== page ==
Also, the countries themselves have debt problems and they need to roll over existing debts and borrow more. The banks are now overleveraged and can’t expand their balance sheets. And the governments don’t have enough buyers of their debt. Demand has fallen not just because of bad expectations, although everybody should have bad expectations, but because the buyers themselves have less money to spend on that debt. So the ECB action created a temporary surge in buying of those bonds and it relieved the crisis for the moment, but that’s still not good enough. They can keep doing that, but each central bank in each country wants to know what happens if the debtors can’t pay, who is going to bear what part of the burden?
What’s your outlook for the U.S.?
The economy will be slowing into the end of the year, and then it will become more risky in 2013. Then, in 2013, we have the so-called fiscal cliff and the prospect of significantly higher taxes, as well as worsening conditions in Europe to contend with. This is coming immediately after the U.S. presidential election, which makes it more difficult. This can be successfully dealt with, but it won’t necessarily be successfully dealt with. We have the equipment and the policy makers, and as long as policy is well managed, we’ll be okay.
What of China and the emerging economies at this point?
They are doing much better in the following way: They were in a bubble, and when I say a bubble, I mean a debt explosion. Their debts were growing at a fast rate. Their debts were rising relative to income and they were growing at rates that were too fast. Those growth rates have slowed up significantly and probably will remain at a moderate pace. They are in pretty good shape but will be subject to the deleveraging of European banks.
Tags: Barron, Collapse, Decision Making Process, ECB, Euro Zone, Excerpts, Federal Reserve, Fiscal Policy, Growth Trend, Hedge Fund Manager, Monetary Decisions, Nbsp, Quantitative Easing, Ray Dalio, Redistribution Of Wealth, Refinancing, Social Tension, Taxation, Treasury, Unemployment
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Wednesday, March 14th, 2012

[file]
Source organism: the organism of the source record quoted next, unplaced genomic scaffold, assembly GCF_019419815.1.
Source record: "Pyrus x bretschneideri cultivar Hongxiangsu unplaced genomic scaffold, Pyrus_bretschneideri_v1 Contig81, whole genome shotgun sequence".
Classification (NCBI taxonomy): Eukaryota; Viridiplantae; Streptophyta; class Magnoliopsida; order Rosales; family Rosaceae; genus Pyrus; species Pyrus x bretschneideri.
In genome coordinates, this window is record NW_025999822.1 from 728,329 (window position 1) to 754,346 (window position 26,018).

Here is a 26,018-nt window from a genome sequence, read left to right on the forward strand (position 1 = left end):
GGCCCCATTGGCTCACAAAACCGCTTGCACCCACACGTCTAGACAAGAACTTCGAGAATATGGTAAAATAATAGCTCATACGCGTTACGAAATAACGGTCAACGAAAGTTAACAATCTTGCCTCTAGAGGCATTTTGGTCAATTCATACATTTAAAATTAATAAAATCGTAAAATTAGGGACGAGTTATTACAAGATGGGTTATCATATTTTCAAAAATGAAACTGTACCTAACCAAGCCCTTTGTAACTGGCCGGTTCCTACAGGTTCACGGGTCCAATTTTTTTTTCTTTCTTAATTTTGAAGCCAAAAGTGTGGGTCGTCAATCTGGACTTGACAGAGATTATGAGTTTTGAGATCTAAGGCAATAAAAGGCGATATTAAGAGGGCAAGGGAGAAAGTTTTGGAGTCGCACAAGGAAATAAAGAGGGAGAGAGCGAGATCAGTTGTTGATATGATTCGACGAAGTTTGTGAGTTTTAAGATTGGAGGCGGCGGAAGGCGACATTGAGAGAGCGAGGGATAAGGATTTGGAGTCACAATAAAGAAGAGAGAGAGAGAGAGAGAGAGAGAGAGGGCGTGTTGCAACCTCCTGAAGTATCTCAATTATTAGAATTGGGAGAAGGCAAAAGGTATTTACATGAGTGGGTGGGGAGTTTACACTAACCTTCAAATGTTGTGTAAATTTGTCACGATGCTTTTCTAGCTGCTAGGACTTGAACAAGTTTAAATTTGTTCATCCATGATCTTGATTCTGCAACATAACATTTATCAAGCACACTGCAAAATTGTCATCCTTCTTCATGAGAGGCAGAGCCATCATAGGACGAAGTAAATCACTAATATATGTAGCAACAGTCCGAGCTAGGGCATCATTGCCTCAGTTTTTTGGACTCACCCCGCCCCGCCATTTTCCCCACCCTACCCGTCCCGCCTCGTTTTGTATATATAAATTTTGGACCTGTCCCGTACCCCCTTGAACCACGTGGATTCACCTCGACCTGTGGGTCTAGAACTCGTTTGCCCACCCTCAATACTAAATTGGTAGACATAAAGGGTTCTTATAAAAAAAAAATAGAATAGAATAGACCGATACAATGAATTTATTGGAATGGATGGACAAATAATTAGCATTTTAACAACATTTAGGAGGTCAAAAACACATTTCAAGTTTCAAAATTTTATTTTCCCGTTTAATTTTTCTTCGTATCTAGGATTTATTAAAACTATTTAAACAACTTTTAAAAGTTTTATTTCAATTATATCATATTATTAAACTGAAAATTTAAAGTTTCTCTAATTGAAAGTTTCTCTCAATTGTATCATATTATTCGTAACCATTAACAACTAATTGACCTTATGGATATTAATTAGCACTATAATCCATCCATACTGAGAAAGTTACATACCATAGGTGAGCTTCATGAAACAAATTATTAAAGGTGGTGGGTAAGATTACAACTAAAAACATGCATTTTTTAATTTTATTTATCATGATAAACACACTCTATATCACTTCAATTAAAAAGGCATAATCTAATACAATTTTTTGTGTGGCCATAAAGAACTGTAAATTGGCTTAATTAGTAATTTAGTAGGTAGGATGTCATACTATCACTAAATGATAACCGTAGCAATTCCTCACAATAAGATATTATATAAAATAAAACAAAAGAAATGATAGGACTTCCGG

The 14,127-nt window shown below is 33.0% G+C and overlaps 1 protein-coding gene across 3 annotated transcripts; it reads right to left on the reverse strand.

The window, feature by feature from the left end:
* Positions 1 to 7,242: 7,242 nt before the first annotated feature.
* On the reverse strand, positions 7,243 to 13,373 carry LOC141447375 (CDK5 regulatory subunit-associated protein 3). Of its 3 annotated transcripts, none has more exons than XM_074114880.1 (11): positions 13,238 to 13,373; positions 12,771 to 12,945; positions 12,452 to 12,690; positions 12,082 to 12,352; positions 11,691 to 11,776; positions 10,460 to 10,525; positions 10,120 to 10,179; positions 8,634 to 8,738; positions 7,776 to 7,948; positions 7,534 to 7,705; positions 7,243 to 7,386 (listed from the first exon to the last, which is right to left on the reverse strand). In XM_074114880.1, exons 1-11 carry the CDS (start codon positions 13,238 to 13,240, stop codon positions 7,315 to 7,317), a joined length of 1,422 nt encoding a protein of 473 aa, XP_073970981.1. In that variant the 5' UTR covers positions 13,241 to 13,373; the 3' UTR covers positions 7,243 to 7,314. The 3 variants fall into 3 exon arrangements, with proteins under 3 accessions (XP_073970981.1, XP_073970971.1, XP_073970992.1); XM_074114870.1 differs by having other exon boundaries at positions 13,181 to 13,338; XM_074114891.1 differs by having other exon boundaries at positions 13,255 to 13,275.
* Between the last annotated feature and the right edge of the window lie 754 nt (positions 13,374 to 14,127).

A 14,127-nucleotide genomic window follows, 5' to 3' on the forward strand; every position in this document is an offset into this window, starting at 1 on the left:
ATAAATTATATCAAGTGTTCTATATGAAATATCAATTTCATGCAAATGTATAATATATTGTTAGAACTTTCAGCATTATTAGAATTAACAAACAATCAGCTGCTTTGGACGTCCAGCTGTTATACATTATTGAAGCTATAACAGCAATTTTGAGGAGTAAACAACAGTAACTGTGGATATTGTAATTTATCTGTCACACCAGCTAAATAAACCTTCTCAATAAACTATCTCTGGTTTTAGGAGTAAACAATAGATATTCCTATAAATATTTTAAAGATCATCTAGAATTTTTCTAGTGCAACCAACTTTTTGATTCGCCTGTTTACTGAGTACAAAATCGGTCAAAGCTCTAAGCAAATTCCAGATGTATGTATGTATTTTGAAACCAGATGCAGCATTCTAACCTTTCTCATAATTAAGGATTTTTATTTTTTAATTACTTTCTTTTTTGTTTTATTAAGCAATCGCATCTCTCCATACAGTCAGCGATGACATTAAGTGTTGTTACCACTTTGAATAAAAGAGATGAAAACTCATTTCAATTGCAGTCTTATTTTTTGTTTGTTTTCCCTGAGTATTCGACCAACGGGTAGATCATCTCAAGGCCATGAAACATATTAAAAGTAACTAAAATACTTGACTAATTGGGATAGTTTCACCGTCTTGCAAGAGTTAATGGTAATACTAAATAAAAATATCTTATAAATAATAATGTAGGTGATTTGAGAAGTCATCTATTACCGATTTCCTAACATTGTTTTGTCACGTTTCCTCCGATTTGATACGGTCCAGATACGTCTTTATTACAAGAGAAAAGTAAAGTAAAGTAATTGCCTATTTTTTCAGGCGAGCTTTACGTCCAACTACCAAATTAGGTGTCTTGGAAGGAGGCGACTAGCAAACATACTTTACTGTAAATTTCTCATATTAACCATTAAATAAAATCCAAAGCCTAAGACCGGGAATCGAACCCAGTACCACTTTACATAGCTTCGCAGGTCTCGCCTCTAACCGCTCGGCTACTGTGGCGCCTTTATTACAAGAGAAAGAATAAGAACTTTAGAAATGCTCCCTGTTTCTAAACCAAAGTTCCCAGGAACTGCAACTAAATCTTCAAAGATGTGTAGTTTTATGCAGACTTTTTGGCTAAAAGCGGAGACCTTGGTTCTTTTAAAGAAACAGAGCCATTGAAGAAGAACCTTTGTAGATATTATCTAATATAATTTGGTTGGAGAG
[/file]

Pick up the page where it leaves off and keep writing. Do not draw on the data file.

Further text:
Greg Smith’s confession, a now former executive director and head of the Goldman’s United States equity derivatives business in Europe, the Middle East and Africa.
Why I Am Leaving Goldman Sachs
Today is my last day at Goldman Sachs. After almost 12 years at the firm — first as a summer intern while at Stanford, then in New York for 10 years, and now in London — I believe I have worked here long enough to understand the trajectory of its culture, its people and its identity. And I can honestly say that the environment now is as toxic and destructive as I have ever seen it.
To put the problem in the simplest terms, the interests of the client continue to be sidelined in the way the firm operates and thinks about making money. Goldman Sachs is one of the world’s largest and most important investment banks and it is too integral to global finance to continue to act this way. The firm has veered so far from the place I joined right out of college that I can no longer in good conscience say that I identify with what it stands for.
It might sound surprising to a skeptical public, but culture was always a vital part of Goldman Sachs’s success. It revolved around teamwork, integrity, a spirit of humility, and always doing right by our clients. The culture was the secret sauce that made this place great and allowed us to earn our clients’ trust for 143 years. It wasn’t just about making money; this alone will not sustain a firm for so long. It had something to do with pride and belief in the organization. I am sad to say that I look around today and see virtually no trace of the culture that made me love working for this firm for many years. I no longer have the pride, or the belief.
I knew it was time to leave when I realized I could no longer look students in the eye and tell them what a great place this was to work.
When the history books are written about Goldman Sachs, they may reflect that the current chief executive officer, Lloyd C. Blankfein, and the president, Gary D. Cohn, lost hold of the firm’s culture on their watch. I truly believe that this decline in the firm’s moral fiber represents the single most serious threat to its long-run survival.
How did we get here? The firm changed the way it thought about leadership. Leadership used to be about ideas, setting an example and doing the right thing. Today, if you make enough money for the firm (and are not currently an ax murderer) you will be promoted into a position of influence.